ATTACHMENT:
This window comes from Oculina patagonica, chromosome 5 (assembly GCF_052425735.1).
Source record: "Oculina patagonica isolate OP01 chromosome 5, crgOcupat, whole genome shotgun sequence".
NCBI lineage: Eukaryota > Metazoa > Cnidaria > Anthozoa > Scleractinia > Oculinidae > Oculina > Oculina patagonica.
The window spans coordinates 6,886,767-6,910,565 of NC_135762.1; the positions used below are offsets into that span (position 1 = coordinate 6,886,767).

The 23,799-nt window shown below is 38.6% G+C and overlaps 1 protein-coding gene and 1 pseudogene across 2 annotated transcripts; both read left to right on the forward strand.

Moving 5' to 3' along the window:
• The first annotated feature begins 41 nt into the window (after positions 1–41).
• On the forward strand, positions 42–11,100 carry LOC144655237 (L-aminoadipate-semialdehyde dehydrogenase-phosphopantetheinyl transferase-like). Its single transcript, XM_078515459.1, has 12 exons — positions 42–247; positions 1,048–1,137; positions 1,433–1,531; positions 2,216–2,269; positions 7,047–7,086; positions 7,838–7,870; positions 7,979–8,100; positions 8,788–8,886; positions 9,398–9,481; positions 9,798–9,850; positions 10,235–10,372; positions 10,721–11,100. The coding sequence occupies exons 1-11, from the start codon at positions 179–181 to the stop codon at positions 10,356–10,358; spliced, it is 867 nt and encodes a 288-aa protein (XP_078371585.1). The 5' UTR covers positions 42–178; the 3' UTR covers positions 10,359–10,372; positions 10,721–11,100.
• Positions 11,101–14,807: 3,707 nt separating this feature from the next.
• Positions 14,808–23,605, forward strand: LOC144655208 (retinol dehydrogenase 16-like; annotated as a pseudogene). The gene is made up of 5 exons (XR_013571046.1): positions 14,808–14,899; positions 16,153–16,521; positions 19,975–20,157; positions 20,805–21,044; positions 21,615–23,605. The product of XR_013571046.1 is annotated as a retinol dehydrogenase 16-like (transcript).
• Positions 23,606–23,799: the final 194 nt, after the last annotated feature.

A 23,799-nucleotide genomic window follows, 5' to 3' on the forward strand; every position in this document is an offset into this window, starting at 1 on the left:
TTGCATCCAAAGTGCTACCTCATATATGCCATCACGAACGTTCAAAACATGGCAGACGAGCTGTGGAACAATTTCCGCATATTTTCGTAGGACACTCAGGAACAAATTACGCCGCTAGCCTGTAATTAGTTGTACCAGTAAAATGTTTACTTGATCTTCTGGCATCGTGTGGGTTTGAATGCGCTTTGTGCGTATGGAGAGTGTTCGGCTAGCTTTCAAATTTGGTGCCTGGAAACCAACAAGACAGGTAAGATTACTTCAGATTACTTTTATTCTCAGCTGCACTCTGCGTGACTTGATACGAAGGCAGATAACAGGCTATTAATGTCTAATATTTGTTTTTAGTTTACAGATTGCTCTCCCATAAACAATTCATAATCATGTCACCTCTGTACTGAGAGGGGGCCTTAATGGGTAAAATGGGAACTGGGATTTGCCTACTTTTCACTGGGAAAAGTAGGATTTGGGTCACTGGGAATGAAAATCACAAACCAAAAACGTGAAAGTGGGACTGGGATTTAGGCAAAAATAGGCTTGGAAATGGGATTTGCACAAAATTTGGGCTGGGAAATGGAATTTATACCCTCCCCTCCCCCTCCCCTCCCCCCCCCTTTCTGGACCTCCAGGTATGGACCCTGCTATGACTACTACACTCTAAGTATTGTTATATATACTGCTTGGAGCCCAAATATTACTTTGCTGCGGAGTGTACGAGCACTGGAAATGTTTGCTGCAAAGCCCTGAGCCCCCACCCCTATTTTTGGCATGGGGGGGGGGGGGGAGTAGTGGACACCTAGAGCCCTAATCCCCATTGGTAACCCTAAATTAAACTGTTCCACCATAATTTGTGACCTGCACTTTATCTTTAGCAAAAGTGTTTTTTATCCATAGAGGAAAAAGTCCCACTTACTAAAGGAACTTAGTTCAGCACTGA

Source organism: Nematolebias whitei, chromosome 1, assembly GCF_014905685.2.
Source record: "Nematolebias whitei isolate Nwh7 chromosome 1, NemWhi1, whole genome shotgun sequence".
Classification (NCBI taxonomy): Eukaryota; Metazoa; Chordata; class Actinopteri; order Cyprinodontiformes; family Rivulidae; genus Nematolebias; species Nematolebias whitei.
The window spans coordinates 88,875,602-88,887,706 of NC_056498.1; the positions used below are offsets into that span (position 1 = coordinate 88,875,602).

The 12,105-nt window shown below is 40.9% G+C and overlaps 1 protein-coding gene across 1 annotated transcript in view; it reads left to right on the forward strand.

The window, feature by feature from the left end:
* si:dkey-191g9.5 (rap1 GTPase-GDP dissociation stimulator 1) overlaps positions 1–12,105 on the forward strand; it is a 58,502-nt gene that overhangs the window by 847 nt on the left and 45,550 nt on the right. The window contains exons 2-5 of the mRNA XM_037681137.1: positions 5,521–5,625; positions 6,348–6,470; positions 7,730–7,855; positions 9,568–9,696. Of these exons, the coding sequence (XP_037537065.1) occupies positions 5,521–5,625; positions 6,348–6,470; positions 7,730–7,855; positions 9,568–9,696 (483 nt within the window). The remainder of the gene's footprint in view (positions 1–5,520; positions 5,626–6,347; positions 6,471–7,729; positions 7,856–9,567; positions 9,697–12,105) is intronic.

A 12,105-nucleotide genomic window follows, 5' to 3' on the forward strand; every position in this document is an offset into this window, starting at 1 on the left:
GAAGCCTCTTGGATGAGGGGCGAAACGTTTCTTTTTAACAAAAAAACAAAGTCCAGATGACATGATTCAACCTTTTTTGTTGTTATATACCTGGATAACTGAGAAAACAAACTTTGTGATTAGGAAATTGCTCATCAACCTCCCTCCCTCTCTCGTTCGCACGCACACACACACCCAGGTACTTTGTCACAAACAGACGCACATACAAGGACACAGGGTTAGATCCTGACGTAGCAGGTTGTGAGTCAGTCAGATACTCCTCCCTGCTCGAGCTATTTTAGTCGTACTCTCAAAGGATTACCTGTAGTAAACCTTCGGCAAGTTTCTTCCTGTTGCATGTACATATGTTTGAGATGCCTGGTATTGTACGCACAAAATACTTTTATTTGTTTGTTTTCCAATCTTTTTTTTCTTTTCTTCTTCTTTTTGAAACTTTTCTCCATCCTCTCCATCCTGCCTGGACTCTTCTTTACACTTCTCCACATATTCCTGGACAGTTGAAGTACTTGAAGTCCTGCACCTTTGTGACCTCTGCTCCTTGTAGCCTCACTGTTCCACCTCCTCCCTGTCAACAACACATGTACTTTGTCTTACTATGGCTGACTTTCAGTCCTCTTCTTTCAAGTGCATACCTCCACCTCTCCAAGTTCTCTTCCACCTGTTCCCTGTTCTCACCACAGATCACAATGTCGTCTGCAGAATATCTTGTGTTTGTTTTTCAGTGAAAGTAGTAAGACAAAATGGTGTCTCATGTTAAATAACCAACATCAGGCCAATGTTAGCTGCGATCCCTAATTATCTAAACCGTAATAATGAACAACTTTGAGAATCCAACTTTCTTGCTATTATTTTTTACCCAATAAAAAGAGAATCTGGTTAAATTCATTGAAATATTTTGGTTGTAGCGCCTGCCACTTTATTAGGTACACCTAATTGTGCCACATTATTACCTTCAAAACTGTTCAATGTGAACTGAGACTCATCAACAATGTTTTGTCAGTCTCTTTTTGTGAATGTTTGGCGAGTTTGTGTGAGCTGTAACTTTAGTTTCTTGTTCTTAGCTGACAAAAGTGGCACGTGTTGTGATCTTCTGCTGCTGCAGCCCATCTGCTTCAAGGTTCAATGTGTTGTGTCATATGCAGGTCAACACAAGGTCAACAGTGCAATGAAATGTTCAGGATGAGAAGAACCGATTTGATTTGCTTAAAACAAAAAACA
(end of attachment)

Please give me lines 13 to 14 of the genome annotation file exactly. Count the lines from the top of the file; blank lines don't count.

TTGCATCCAAAGTGCTACCTCATATATGCCATCACGAACGTTCAAAACATGGCAGACGAGCTGTGGAACAATTTCCGCATATTTTCGTAGGACACTCAGGAACAAATTACGCCGCTAGCCTGTAATTAGTTGTACCAGTAAAATGTTTACTTGATCTTCTGGCATCGTGTGGGTTTGAATGCGCTTTGTGCGTATGGAGAGTGTTCGGCTAGCTTTCAAATTTGGTGCCTGGAAACCAACAAGACAGGTAAGATTACTTCAGATTACTTTTATTCTCAGCTGCACTCTGCGTGACTTGATACGAAGGCAGATAACAGGCTATTAATGTCTAATATTTGTTTTTAGTTTACAGATTGCTCTCCCATAAACAATTCATAATCATGTCACCTCTGTACTGAGAGGGGGCCTTAATGGGTAAAATGGGAACTGGGATTTGCCTACTTTTCACTGGGAAAAGTAGGATTTGGGTCACTGGGAATGAAAATCACAAACCAAAAACGTGAAAGTGGGACTGGGATTTAGGCAAAAATAGGCTTGGAAATGGGATTTGCACAAAATTTGGGCTGGGAAATGGAATTTATACCCTCCCCTCCCCCTCCCCTCCCCCCCCCTTTCTGGACCTCCAGGTATGGACCCTGCTATGACTACTACACTCTAAGTATTGTTATATATACTGCTTGGAGCCCAAATATTACTTTGCTGCGGAGTGTACGAGCACTGGAAATGTTTGCTGCAAAGCCCTGAGCCCCCACCCCTATTTTTGGCATGGGGGGGGGGGGGGAGTAGTGGACACCTAGAGCCCTAATCCCCATTGGTAACCCTAAATTAAACTGTTCCACCATAATTTGTGACCTGCACTTTATCTTTAGCAAAAGTGTTTTTTATCCATAGAGGAAAAAGTCCCACTTACTAAAGGAACTTAGTTCAGCACTGA

Source organism: Nematolebias whitei, chromosome 1, assembly GCF_014905685.2.